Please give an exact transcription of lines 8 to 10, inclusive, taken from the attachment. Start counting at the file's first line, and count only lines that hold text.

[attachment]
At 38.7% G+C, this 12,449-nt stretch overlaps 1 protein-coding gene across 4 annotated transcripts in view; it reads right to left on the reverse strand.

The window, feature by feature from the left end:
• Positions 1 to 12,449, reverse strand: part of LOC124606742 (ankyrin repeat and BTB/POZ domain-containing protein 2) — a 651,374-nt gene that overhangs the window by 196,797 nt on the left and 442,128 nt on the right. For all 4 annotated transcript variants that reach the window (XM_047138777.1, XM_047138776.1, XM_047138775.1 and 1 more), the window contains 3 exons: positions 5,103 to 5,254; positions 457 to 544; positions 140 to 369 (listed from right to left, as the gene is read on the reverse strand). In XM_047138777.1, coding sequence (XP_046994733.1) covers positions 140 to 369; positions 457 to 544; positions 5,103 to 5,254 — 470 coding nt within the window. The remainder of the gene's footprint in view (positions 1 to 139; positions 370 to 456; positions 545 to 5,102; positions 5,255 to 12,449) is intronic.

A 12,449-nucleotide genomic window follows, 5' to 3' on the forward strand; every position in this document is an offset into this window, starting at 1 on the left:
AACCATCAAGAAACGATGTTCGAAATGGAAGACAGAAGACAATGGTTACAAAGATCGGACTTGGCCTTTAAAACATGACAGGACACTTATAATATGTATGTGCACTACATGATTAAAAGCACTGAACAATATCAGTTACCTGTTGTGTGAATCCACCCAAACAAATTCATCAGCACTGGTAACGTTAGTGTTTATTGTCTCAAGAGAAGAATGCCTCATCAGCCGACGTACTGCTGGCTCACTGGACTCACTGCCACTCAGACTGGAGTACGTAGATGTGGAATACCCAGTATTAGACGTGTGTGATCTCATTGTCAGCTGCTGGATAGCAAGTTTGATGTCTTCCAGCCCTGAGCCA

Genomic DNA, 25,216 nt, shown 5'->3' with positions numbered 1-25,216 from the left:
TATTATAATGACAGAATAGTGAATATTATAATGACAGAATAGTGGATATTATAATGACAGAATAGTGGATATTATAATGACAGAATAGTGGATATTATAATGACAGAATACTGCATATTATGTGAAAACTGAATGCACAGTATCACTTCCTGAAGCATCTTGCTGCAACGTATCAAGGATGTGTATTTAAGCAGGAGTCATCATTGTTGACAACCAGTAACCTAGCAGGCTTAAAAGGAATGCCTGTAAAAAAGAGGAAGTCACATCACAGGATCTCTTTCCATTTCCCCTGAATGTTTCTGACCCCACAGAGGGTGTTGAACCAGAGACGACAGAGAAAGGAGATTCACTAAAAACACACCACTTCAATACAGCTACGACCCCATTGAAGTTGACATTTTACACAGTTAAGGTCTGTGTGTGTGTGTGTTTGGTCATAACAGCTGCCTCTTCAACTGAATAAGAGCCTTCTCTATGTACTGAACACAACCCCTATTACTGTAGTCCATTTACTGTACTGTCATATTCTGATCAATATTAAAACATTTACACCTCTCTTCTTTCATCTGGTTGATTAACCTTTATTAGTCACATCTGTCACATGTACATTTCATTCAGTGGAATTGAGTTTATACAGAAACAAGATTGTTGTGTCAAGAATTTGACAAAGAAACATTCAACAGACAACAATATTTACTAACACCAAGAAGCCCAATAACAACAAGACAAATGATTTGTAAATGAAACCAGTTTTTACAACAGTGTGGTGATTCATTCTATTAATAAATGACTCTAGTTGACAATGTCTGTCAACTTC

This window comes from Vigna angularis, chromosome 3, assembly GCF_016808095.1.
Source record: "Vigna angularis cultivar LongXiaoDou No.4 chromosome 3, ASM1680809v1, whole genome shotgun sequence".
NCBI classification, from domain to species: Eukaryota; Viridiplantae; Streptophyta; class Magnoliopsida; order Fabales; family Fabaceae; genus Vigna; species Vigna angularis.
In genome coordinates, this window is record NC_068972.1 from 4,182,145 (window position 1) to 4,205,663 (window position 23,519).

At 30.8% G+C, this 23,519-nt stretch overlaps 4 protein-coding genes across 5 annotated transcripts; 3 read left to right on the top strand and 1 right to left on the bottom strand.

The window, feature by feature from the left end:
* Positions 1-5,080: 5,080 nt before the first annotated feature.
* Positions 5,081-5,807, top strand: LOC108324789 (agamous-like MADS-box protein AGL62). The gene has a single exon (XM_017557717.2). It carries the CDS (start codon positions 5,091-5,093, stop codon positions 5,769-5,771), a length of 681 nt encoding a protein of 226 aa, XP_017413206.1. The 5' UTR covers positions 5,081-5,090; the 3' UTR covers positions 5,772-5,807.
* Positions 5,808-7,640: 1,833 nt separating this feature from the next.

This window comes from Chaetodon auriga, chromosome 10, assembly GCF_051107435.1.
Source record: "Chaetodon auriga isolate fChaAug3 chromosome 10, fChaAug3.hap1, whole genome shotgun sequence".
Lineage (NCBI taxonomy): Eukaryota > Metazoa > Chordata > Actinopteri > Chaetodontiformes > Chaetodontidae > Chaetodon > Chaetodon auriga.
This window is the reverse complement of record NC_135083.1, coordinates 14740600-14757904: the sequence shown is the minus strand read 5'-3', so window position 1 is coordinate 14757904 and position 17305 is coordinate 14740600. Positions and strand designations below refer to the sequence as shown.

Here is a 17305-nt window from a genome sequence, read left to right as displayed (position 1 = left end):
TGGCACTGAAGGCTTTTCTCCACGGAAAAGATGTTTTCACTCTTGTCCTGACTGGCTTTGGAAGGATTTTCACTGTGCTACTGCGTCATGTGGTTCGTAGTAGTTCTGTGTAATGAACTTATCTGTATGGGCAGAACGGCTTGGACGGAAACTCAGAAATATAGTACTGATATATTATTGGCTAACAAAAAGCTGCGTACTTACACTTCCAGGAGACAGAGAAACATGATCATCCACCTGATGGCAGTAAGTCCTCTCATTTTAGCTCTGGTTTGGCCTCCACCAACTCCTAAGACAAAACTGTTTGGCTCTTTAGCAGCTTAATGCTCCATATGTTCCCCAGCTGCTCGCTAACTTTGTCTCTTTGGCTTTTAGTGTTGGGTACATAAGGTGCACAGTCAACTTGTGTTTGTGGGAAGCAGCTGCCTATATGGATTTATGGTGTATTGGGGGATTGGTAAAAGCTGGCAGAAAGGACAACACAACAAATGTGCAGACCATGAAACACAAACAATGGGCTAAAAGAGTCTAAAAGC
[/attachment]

This window comes from Vigna angularis, chromosome 3, assembly GCF_016808095.1.
Source record: "Vigna angularis cultivar LongXiaoDou No.4 chromosome 3, ASM1680809v1, whole genome shotgun sequence".
NCBI classification, from domain to species: Eukaryota; Viridiplantae; Streptophyta; class Magnoliopsida; order Fabales; family Fabaceae; genus Vigna; species Vigna angularis.